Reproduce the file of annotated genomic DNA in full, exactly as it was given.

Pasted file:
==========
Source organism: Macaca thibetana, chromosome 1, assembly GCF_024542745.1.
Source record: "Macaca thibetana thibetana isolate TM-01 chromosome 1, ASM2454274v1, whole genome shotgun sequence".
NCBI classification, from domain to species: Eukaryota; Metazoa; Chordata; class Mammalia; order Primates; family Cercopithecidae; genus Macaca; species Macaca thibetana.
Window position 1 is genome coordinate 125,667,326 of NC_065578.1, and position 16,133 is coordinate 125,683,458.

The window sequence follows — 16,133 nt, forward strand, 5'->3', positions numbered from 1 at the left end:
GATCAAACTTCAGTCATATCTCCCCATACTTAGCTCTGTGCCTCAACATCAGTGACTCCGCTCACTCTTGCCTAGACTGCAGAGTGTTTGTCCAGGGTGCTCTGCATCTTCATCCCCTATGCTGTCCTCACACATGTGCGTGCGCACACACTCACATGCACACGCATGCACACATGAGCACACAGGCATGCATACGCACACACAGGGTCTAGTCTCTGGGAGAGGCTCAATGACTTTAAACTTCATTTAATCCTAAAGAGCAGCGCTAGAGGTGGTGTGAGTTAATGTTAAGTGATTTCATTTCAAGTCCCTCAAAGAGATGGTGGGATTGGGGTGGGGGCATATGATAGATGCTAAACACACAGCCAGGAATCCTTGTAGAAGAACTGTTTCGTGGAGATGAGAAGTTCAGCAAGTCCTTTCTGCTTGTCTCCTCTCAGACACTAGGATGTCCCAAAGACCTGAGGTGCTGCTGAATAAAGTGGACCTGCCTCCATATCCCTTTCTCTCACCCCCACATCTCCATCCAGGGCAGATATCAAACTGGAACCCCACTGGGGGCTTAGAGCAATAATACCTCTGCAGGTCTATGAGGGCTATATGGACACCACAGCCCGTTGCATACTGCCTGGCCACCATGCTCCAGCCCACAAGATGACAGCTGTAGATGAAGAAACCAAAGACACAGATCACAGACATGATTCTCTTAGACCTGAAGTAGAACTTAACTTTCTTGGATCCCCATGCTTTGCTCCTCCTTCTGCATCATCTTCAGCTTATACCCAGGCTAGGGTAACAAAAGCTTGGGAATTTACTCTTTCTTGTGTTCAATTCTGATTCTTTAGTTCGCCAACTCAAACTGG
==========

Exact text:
Source organism: Macaca thibetana, chromosome 1, assembly GCF_024542745.1.
Source record: "Macaca thibetana thibetana isolate TM-01 chromosome 1, ASM2454274v1, whole genome shotgun sequence".
NCBI classification, from domain to species: Eukaryota; Metazoa; Chordata; class Mammalia; order Primates; family Cercopithecidae; genus Macaca; species Macaca thibetana.
Window position 1 is genome coordinate 125,667,326 of NC_065578.1, and position 16,133 is coordinate 125,683,458.

The window sequence follows — 16,133 nt, forward strand, 5'->3', positions numbered from 1 at the left end:
GATCAAACTTCAGTCATATCTCCCCATACTTAGCTCTGTGCCTCAACATCAGTGACTCCGCTCACTCTTGCCTAGACTGCAGAGTGTTTGTCCAGGGTGCTCTGCATCTTCATCCCCTATGCTGTCCTCACACATGTGCGTGCGCACACACTCACATGCACACGCATGCACACATGAGCACACAGGCATGCATACGCACACACAGGGTCTAGTCTCTGGGAGAGGCTCAATGACTTTAAACTTCATTTAATCCTAAAGAGCAGCGCTAGAGGTGGTGTGAGTTAATGTTAAGTGATTTCATTTCAAGTCCCTCAAAGAGATGGTGGGATTGGGGTGGGGGCATATGATAGATGCTAAACACACAGCCAGGAATCCTTGTAGAAGAACTGTTTCGTGGAGATGAGAAGTTCAGCAAGTCCTTTCTGCTTGTCTCCTCTCAGACACTAGGATGTCCCAAAGACCTGAGGTGCTGCTGAATAAAGTGGACCTGCCTCCATATCCCTTTCTCTCACCCCCACATCTCCATCCAGGGCAGATATCAAACTGGAACCCCACTGGGGGCTTAGAGCAATAATACCTCTGCAGGTCTATGAGGGCTATATGGACACCACAGCCCGTTGCATACTGCCTGGCCACCATGCTCCAGCCCACAAGATGACAGCTGTAGATGAAGAAACCAAAGACACAGATCACAGACATGATTCTCTTAGACCTGAAGTAGAACTTAACTTTCTTGGATCCCCATGCTTTGCTCCTCCTTCTGCATCATCTTCAGCTTATACCCAGGCTAGGGTAACAAAAGCTTGGGAATTTACTCTTTCTTGTGTTCAATTCTGATTCTTTAGTTCGCCAACTCAAACTGG